The Taian HTF5680A1 is a large transporter erector launcher with a 12x12 configuration. The vehicle comes in two primary variants. The conventional HTF5680 is a 12x12 flatbed vehicle for transport purposes. However, the most common and famous variant is the HTF5680A1 which carries ballistic missiles, most famously, the DF-26 intermediate-range ballistic missile.[1][2][3][4]

Dong-Feng 26.JPG
HTF5680A1 transporting a DF-26 during China's parade in 2015.
Type12×12 heavy strategic truck/transporter erector launcher
Place of originChina
Service history
Used byPLA Rocket Force
Production history
DesignerTaian Special Vehicle Company
ManufacturerTaian Special Vehicle Company
Mass35 t (empty)

EngineDeutz turbocharged diesel
517 hp (386 kW)
Payload capacityrated at 35 tons
Suspension12x12 wheeled
800 km (497 mi) loaded
Maximum speed 65 km/h (40 mph)


The HTF5680A1 is a 35-ton TEL that is produced and developed by the Taian Special Vehicle company and is currently one of the main workhorse of the People's Liberation Army Rocket Force. The HTF5680A1 has a dimple on the roof in order to better accommodate the DF-26 ballistic missile it carries. Like the WS2600, the large size of the HTF5680A1, allows it to carry ballistic missiles with far heavier payloads. The most common type of ballistic missile the HTF5680A1 carries, are IRBMs such as the aforementioned DF-26.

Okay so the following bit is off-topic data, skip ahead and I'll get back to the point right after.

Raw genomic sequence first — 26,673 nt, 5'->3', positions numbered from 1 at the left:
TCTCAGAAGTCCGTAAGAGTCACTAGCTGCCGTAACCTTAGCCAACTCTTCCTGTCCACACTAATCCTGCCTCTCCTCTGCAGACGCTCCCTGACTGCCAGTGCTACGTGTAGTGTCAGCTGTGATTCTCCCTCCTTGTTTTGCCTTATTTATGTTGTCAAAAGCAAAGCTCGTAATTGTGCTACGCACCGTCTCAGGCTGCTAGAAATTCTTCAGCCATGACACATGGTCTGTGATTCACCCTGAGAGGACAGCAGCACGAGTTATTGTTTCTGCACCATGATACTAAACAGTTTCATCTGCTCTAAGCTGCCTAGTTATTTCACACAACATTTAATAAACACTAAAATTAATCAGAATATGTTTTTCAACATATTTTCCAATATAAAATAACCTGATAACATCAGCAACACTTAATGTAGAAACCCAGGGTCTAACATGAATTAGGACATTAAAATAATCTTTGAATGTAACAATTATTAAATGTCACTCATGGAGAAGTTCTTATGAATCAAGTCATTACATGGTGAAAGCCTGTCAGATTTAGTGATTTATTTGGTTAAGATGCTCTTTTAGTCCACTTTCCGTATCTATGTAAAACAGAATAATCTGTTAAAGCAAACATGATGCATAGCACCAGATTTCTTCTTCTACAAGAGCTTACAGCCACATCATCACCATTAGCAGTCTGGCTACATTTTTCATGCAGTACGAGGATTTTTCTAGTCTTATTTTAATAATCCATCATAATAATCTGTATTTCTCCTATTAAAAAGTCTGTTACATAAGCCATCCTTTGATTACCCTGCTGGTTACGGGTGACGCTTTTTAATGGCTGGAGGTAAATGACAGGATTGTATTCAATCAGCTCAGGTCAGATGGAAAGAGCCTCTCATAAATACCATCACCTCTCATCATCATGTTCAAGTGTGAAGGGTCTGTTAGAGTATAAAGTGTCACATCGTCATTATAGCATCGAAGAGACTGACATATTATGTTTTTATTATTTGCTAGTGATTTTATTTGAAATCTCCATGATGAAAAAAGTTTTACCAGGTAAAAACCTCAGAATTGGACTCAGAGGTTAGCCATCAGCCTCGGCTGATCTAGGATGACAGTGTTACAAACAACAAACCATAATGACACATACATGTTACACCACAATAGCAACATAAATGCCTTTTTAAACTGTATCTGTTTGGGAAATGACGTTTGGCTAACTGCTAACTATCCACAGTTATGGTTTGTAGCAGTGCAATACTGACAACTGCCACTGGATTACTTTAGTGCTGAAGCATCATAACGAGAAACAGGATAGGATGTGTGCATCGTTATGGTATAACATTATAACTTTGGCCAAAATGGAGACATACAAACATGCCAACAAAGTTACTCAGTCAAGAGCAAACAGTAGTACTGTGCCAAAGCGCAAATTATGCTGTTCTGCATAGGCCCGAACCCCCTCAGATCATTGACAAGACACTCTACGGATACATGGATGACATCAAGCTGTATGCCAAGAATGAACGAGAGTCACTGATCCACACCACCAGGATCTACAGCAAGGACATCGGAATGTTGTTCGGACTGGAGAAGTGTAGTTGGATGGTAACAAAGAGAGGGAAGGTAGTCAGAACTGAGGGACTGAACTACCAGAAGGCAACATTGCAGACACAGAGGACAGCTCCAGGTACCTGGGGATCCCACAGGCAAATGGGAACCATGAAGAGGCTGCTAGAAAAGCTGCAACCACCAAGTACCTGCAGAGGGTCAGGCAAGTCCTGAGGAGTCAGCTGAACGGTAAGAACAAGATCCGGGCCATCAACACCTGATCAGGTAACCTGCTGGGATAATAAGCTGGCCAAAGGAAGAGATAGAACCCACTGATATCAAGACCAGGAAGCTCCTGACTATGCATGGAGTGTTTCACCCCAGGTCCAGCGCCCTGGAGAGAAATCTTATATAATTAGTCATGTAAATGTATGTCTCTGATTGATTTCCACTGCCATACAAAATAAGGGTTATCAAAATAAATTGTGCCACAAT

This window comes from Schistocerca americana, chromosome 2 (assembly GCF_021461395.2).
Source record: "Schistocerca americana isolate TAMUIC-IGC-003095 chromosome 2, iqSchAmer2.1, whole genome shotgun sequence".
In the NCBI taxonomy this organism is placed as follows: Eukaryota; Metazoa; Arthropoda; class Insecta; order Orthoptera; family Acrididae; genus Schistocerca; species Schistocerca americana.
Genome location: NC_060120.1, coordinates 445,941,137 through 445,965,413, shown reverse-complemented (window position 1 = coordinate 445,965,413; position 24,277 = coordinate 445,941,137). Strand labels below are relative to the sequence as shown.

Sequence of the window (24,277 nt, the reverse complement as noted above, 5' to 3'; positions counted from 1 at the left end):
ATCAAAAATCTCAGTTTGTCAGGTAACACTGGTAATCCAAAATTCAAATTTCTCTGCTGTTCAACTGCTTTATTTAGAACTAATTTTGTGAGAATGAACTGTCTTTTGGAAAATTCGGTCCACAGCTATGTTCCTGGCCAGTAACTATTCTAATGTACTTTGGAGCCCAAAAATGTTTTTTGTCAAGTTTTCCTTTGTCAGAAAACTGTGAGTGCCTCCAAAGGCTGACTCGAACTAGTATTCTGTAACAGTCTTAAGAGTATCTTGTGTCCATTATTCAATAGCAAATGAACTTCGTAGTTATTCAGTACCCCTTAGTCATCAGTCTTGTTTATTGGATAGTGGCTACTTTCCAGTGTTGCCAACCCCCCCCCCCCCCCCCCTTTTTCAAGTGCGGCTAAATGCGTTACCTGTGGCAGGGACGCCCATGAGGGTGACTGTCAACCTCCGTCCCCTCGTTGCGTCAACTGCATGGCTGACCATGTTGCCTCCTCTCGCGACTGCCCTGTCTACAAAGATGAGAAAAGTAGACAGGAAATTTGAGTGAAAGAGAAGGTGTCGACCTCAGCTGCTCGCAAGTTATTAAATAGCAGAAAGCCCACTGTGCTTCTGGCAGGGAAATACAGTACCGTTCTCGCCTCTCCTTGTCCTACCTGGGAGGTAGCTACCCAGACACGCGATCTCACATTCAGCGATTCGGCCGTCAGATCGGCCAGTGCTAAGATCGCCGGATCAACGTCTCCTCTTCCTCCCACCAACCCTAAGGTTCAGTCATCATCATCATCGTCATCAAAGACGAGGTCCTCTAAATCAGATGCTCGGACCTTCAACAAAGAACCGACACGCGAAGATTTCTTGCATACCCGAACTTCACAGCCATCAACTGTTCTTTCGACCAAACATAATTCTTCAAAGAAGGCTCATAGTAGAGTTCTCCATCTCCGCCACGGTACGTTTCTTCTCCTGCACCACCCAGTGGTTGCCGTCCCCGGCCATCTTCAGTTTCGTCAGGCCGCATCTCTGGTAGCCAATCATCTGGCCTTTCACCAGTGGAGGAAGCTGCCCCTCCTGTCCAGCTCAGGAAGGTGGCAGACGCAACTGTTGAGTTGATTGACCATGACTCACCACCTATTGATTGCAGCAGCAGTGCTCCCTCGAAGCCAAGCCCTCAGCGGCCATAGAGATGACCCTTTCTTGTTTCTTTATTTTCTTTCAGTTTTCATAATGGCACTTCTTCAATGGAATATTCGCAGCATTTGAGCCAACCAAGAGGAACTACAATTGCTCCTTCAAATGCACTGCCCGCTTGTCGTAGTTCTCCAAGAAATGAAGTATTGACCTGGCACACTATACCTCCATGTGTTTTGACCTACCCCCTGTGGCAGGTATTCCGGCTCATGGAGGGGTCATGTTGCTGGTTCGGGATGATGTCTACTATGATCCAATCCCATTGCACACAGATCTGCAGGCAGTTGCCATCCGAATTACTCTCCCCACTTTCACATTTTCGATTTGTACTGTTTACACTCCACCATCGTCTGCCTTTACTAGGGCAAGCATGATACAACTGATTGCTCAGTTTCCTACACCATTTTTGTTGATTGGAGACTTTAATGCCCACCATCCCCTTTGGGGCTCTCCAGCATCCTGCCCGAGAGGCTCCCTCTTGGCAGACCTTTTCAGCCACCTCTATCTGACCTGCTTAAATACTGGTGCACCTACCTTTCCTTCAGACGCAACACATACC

The DF-26 missile itself is an IRBM with a 3,000–5,471 km (1,864–3,400 mi) range, and is capable of striking Guam. The warhead of the DF-26 have made it suitable for anti-ship usage.[5]

Although it is meant for conventional hard surfaced roads, the HTF5680A1 has some degree of cross-country mobility and can travel over rugged terrain, which makes it less vulnerable to counterattacks and far more lethal.


  • HTF5680 - 12x12 flatbed transport variety

See alsoEdit


  1. ^ ARG. "Taian HTF5680 Special Wheeled Chassis". Retrieved 13 December 2017.
  2. ^ "Sinotruk". Retrieved 13 December 2017.
  3. ^ "China prepares to show off arsenal at military parade - Australian Defence Magazine". Retrieved 13 December 2017.
  4. ^ Richard D Fisher Jr, James Hardy (30 August 2015). "China previews new ballistic missiles in practices for 3 September parade". Jane's Defence Weekly. IHS. Archived from the original on 4 March 2016. Retrieved 3 September 2015.
  5. ^ {{cite web}}: Missing or empty |title= (help)